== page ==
New Orleans is a city of Saints and sinners, wrought iron and rhythmic jazz, Mardi Gras and mystique, and a penchant for attracting destructive hurricanes. It's also home to popular drag racer Richie Stevens, come holeshots or high water.
And the high water has come, first with 2005's infamous Hurricane Katrina, which left her calling card -- 17 feet of floodwater -- in Steven's suburban Metairie home. This past week, seven years to the day later, a rude and uninvited interloper named Isaac blew into Stevens' neighborhood and damaged his windows and gutters and dumped water all over.
So once again, like in 2005, Stevens fled New Orleans to come and race in the Pro Stock class at the Mac Tools U.S. Nationals at Indianapolis. And once again, he has had to block from his mind the ruin and rubble and rebuilding he'll return to after Labor Day.
The last time he came home to tackle the effects of Katrina's tantrum, Stevens brought with him the satisfaction of a runner-up finish. The Big Go made going home to the Big Easy, well, much easier to handle.
"After 17 feet of water in my house, I can withstand anything. I don't think too much can top that," Stevens said. "But this time it wasn't as bad -- not even close. We've still got another month of hurricane season, so I don't want to jinx ourselves. I try not to think about it."
He couldn't help it, though. Said Stevens, "It's just a coincidence it came on the anniversary of Katrina, seven years to the day. It's a pretty eerie scenario, fleeing New Orleans and coming to Indy." He said it can be difficult, "with everything going on at home and keeping on top of things," but he said being able to race here this weekend is a welcome diversion from hurricane-saturated news and realities.
"I'm just trying to block it out and focus on putting on a good show," he said.
His assignment this weekend is a detour from his American Drag Racing League (ADRL) schedule and championship pursuit. He's chasing Cary Goforth for the Pro Extreme series title.
Thanks to Mark Eckman and his St. Louis-headquartered company CarSafe, Stevens' sponsor for the past two years in ADRL competition, Stevens was able to pull together a car and team to race in the Pro Stock class alongside fiancee Erica Enders.
And like with his hurricane-U.S. Nationals connection, Stevens has a sense of déjà vu with his team this weekend. He's driving buddy Allen Johnson's former Dodge Avenger, the one he was test-driving last December as Johnson recuperated from surgery to repair a torn bicep. It's the one in which he clocked the 6.466-second elapsed time that's the quickest ever in a Pro Stock car. (It's not an official record, although it's quicker than Jason Line's national record 6.477 from last October at Reading, Pa., because it occurred in a non-sanctioned regular-season NHRA event.)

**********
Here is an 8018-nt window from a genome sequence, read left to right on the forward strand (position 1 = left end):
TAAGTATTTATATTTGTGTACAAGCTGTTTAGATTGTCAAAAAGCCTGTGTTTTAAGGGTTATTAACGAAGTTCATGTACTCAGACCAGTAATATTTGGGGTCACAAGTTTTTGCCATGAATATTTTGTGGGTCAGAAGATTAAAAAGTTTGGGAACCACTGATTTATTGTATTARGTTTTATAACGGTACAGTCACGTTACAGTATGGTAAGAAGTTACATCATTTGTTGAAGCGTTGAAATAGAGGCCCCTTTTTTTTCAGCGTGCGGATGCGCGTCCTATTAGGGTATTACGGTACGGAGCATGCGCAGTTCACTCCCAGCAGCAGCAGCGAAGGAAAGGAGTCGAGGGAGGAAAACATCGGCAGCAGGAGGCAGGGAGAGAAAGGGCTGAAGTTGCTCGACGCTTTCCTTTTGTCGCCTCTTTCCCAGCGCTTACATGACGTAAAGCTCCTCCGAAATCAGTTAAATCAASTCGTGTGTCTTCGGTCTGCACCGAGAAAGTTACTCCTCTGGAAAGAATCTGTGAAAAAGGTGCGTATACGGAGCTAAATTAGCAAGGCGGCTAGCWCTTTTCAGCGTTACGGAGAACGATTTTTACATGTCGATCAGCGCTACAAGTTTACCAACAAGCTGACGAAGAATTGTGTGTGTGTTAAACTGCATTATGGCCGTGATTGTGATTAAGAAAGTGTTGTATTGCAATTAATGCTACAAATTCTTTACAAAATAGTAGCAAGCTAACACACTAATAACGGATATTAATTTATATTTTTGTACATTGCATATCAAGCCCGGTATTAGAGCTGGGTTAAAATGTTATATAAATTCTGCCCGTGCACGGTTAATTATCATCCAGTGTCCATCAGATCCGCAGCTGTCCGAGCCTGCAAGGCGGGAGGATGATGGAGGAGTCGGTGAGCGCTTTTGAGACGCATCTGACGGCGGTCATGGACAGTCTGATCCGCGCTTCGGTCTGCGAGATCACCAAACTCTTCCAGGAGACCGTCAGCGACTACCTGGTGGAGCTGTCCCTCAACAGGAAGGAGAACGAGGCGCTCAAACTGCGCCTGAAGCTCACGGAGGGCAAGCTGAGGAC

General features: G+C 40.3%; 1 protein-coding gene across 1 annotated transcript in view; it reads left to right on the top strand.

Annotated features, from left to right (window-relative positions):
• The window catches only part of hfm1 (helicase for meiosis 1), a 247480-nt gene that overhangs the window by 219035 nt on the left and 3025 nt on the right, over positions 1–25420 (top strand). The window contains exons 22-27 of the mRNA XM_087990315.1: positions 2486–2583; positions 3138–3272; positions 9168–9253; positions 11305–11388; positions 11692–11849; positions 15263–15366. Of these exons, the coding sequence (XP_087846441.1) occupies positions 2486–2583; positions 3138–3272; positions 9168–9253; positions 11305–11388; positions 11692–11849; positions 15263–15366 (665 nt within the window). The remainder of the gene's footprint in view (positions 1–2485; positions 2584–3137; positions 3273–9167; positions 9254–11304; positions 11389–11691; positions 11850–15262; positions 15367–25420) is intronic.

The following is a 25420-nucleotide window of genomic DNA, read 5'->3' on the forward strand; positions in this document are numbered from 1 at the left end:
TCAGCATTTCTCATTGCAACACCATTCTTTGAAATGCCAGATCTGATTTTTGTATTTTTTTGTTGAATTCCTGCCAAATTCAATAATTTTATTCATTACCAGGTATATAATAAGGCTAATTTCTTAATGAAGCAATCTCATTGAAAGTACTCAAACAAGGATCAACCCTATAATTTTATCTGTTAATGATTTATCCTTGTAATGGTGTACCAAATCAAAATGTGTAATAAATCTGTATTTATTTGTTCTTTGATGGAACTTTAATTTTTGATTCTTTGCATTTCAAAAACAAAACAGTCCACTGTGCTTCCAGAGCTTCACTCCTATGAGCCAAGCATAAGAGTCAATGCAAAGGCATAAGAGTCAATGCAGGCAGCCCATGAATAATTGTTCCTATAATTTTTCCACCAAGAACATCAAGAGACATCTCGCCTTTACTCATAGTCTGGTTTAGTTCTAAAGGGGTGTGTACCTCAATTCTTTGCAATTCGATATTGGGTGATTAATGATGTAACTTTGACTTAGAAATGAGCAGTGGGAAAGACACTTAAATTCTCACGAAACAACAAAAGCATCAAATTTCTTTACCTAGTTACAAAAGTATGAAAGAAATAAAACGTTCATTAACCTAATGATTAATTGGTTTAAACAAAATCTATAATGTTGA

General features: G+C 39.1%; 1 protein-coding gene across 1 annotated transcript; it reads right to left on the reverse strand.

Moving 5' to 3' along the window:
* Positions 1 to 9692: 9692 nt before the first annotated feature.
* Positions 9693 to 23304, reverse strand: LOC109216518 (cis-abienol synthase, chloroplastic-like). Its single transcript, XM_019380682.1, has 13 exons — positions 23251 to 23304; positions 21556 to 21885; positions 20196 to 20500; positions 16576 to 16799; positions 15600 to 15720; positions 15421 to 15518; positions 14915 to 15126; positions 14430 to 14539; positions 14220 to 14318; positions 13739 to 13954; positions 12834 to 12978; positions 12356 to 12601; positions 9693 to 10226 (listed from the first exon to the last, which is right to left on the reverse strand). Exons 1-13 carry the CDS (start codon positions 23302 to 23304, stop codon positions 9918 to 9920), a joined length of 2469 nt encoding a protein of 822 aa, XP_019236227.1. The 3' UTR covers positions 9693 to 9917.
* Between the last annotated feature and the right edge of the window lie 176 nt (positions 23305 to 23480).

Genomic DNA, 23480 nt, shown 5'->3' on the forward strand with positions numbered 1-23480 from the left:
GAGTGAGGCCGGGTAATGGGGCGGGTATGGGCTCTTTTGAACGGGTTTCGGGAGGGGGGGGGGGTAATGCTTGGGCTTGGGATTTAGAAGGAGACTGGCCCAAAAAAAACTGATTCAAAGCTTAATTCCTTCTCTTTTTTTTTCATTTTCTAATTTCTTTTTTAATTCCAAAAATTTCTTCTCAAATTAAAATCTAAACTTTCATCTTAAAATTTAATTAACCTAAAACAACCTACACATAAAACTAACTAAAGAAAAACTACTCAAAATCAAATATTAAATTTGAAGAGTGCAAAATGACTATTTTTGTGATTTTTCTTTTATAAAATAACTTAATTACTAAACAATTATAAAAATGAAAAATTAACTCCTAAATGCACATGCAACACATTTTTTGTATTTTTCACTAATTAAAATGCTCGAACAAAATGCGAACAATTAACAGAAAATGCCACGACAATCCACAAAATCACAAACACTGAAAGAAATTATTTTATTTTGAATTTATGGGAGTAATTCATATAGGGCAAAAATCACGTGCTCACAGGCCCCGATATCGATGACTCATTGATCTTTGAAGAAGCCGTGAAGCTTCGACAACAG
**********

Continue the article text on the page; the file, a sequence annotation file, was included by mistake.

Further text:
Stevens clearly is excited about the possibility of setting two records in one year in Allen Johnson's equipment.
"That'd be great," he said. "Just to have the opportunity to run that car for him in the offseason was awesome. To run that 6.46 with a 6 was icing on the cake. It kept the rust off of me, driving an NHRA car. I hadn't driven one in over a year. I was the last one to drive this car. Going into this weekend we didn't have a chance to test this car. So Q1 will be the first time I've driven this car since last December."
His last fulltime gig in the NHRA was in 2007, but he hasn't been stewing about how he'll perform. Anyone who knows Stevens would describe him as "laid-back." So that serves him well in this situation, for he hasn't been fretting about having no time to reacquaint himself with the Avenger.
"It's great because there is no pressure. This is our off weekend, then we head to Memphis as soon as we are done in Indy," he said. "All these guys (and girl) have the pressure of the Countdown, but I’m just here to give it my best shot at the race and get some well-deserved exposure for CarSafe and Valspar.
"I've just got to cross my fingers. I'm a winger, not a planner," he said. "I'm going to go up there and wing it."
He said his goals were to "put the car in the middle of the pack and be a player on Monday."
In Friday's lone qualifying session, Stevens sailed down the left lane in 6.673 seconds at 207.46 mph. With that, he claimed the provisional No. 7 spot in the Pro Stock order. He credited those surrounding him.